In my circuit 175ma is being drained from the a 1.23V battery and giving 48ma to the LED so pretty much any transistor would work but by adding the transistors together the LED grew brighter and brighter to a point of 5 transistors and #6 would have been so small of an improvement you might as well not add it.


No that is not all that is happening. Transistors can get very complicated if you want to understand everything. Perhaps someone else can do a better job of helping you. I do not seem to be making much progress.




Offline kooler

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Re: Joule Thief behavior question.
« Reply #24 on: October 27, 2013, 06:13:12 AM »
That can't be all that happens though can it?  I would think the hfe would be effected as well as the other things not just the current.

In my circuit 175ma is being drained from the a 1.23V battery and giving 48ma to the LED so pretty much any transistor would work but by adding the transistors together the LED grew brighter and brighter to a point of 5 transistors and #6 would have been so small of an improvement you might as well not add it.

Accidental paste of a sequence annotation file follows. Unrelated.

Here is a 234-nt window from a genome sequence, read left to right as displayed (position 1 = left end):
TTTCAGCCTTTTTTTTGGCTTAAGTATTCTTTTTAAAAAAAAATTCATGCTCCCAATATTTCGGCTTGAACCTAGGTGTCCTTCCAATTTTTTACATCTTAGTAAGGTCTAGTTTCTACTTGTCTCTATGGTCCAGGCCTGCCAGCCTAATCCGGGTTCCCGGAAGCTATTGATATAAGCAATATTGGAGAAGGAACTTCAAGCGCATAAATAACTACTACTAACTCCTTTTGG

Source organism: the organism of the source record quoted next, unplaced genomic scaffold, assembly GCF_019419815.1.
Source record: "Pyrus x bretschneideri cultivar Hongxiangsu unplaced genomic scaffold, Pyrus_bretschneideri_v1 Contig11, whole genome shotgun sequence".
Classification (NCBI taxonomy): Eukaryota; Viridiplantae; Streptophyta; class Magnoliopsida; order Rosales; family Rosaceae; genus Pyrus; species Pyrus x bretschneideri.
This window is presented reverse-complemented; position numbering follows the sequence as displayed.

I may not be able to help you either but it took me a little over a year to understand semiconductors when it comes to transistors or mosfets when you look at the datasheets for each transistors you also need to look at the graphs  and the gains cause there all different.. at different frequency .. and voltages   so for a example is if you had 3 different transistors paralleled you may have 3 different frequencys running into you coil.. some transistors act different with different wave forms to the base and may draw more or less current ... also your coil inductance plays a big role in how much current passes and how much goes out.. ..  it also helps to see about how much resistance and capacitance the transistor has..   hope I could help some how..